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The red flags to look for if you think you're being lied to about money. A wife discovers her husband has been lying about their money for years.
Melissa thought they were doing great financially, but a declined online purchase revealed Robert's ongoing financial infidelity. They now have $70,000 in credit card debt and have come to Suze for help.
Len, who's 54, asks Suze if he can afford to spend $5,100 to pay for a 7-day Alaskan cruise, including 4 nights in Seattle.
Suze Orman tells viewers what they should never do when it comes to their money.
Rebecca made the mistake of cosigning a student loan for a close friend. Her friend sadly passed away last year and now Rebecca is stuck with that $37,000 loan. She's come to Suze for help.
Barbara, who's 55, tells Suze that she and her husband got a late start on their retirement. She says her husband has a stressful job and wants to retire in two years so they can travel and spend time with family.
Emma, who's 28, asks Suze if she can afford to spend $1,500 on a custom mermaid tail.
Should you fund your retirement or save for an emergency? Do you pay high interest rate or low balance credit cards off first? Find out the best moves for your money.
Lee Knight and Dana have very different attitudes towards finances and their future. They make a good living but don't have enough money to pay the bills, so they've come to Suze for a plan.
Do you play the blame game when it comes to being bad with money?
Sara, who's 43, asks Suze if she can afford to spend $23,600 on a 2011 inherited muscle car.
Patricia, who's 57, asks Suze if she can afford to spend $20,000 to take a 13-day United Kingdom, coast-to-coast hiking tour.
Jason believes he is the cause of his family's financial fiasco and doesn't know how to fix it. He's come to Suze for help.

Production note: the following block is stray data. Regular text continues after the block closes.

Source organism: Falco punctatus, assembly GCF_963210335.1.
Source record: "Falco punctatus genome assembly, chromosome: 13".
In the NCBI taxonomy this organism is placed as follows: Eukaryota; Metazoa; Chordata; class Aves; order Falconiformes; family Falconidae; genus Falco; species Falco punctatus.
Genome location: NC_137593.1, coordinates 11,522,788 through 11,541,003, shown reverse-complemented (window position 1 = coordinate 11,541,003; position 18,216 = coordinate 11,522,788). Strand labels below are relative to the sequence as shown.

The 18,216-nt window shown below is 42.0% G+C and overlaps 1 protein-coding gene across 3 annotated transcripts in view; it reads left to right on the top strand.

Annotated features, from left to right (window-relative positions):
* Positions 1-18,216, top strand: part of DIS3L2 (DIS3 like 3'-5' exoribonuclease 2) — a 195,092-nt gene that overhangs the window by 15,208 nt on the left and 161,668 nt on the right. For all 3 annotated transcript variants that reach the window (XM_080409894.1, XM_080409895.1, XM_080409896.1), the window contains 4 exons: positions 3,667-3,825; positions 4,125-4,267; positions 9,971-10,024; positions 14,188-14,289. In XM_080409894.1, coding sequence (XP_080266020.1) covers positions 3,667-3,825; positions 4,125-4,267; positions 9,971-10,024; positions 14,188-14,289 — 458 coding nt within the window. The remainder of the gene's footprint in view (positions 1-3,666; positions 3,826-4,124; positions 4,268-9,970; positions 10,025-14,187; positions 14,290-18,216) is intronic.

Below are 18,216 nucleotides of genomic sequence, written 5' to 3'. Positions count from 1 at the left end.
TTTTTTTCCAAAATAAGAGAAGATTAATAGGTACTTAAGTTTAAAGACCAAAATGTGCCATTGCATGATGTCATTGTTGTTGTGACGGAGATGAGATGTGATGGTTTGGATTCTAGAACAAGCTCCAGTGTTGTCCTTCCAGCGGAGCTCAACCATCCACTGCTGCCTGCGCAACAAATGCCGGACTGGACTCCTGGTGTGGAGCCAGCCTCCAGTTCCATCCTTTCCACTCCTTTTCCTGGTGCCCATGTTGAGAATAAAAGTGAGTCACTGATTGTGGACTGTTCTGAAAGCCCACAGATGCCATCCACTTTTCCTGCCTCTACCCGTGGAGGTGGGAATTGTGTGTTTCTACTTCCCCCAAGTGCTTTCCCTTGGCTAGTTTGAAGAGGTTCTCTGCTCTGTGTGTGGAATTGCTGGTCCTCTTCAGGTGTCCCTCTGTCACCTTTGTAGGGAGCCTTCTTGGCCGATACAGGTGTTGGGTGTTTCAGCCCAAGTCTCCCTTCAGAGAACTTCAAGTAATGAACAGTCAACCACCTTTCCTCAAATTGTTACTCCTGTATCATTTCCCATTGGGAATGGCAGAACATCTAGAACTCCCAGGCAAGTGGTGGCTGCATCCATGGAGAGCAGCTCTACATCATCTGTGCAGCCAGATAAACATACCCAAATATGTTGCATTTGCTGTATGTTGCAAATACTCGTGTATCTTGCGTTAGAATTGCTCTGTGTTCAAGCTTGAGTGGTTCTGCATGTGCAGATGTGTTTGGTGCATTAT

James, who's 29, asks Suze if he can afford to spend $7,000 to take a trip to Thailand in business class.
John, who is 47, asks Suze if he can afford to spend $40,000 on an aluminum 427 engine for his car.
A woman in debt comes in asking for a Suze Smackdown, but gets a shocking discovery in her credit report.
Mekka, from North Carolina, says her 12-year-old son broke her 63-inch TV. She wants to know how to make it a financial teaching moment.
Nina, who's 39 and lives in New York, tells Suze she let a family member use her name to buy homes and a car. Now she's in debt for $450,000. She asks Suze for help.
Mark, who's 54, asks Suze if he can afford to spend $55,000 to buy a 2010 Lotus Evora.
Lisa, who's 36, asks Suze if she can afford to buy a community theater in the Poconos.
Many financial problems have nothing to do with a lack or abundance of income but with your mental state.
If you are feeling pressure to join the gift-buying herd, take heed to this holiday action plan by Suze Orman before you shop.
Suze Orman maintains that bankruptcy is a viable alternative to being over your head in debt.